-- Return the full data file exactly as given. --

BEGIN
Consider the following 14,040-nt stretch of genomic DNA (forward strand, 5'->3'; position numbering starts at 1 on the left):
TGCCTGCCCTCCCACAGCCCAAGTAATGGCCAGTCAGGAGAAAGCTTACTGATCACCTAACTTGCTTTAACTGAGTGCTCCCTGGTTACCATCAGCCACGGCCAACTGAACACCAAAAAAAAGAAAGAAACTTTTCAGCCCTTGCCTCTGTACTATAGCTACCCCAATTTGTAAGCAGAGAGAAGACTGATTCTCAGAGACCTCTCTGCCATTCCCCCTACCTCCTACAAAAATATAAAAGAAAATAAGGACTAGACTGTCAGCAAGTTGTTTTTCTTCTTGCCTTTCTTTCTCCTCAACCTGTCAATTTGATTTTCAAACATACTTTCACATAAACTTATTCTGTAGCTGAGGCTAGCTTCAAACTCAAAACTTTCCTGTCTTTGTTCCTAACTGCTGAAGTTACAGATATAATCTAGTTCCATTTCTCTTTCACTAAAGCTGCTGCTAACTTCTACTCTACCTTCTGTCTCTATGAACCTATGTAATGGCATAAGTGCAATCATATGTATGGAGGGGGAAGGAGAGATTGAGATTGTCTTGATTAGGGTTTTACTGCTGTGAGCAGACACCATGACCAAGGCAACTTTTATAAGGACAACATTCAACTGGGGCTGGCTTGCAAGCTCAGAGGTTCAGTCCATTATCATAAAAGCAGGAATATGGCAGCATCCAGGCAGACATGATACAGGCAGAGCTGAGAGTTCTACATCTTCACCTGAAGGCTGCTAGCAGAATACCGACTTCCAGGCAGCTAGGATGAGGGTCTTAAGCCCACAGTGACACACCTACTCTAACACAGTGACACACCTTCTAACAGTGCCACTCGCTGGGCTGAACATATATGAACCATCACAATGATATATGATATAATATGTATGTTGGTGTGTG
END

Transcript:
Consider the following 14,040-nt stretch of genomic DNA (forward strand, 5'->3'; position numbering starts at 1 on the left):
TGCCTGCCCTCCCACAGCCCAAGTAATGGCCAGTCAGGAGAAAGCTTACTGATCACCTAACTTGCTTTAACTGAGTGCTCCCTGGTTACCATCAGCCACGGCCAACTGAACACCAAAAAAAAGAAAGAAACTTTTCAGCCCTTGCCTCTGTACTATAGCTACCCCAATTTGTAAGCAGAGAGAAGACTGATTCTCAGAGACCTCTCTGCCATTCCCCCTACCTCCTACAAAAATATAAAAGAAAATAAGGACTAGACTGTCAGCAAGTTGTTTTTCTTCTTGCCTTTCTTTCTCCTCAACCTGTCAATTTGATTTTCAAACATACTTTCACATAAACTTATTCTGTAGCTGAGGCTAGCTTCAAACTCAAAACTTTCCTGTCTTTGTTCCTAACTGCTGAAGTTACAGATATAATCTAGTTCCATTTCTCTTTCACTAAAGCTGCTGCTAACTTCTACTCTACCTTCTGTCTCTATGAACCTATGTAATGGCATAAGTGCAATCATATGTATGGAGGGGGAAGGAGAGATTGAGATTGTCTTGATTAGGGTTTTACTGCTGTGAGCAGACACCATGACCAAGGCAACTTTTATAAGGACAACATTCAACTGGGGCTGGCTTGCAAGCTCAGAGGTTCAGTCCATTATCATAAAAGCAGGAATATGGCAGCATCCAGGCAGACATGATACAGGCAGAGCTGAGAGTTCTACATCTTCACCTGAAGGCTGCTAGCAGAATACCGACTTCCAGGCAGCTAGGATGAGGGTCTTAAGCCCACAGTGACACACCTACTCTAACACAGTGACACACCTTCTAACAGTGCCACTCGCTGGGCTGAACATATATGAACCATCACAATGATATATGATATAATATGTATGTTGGTGTGTG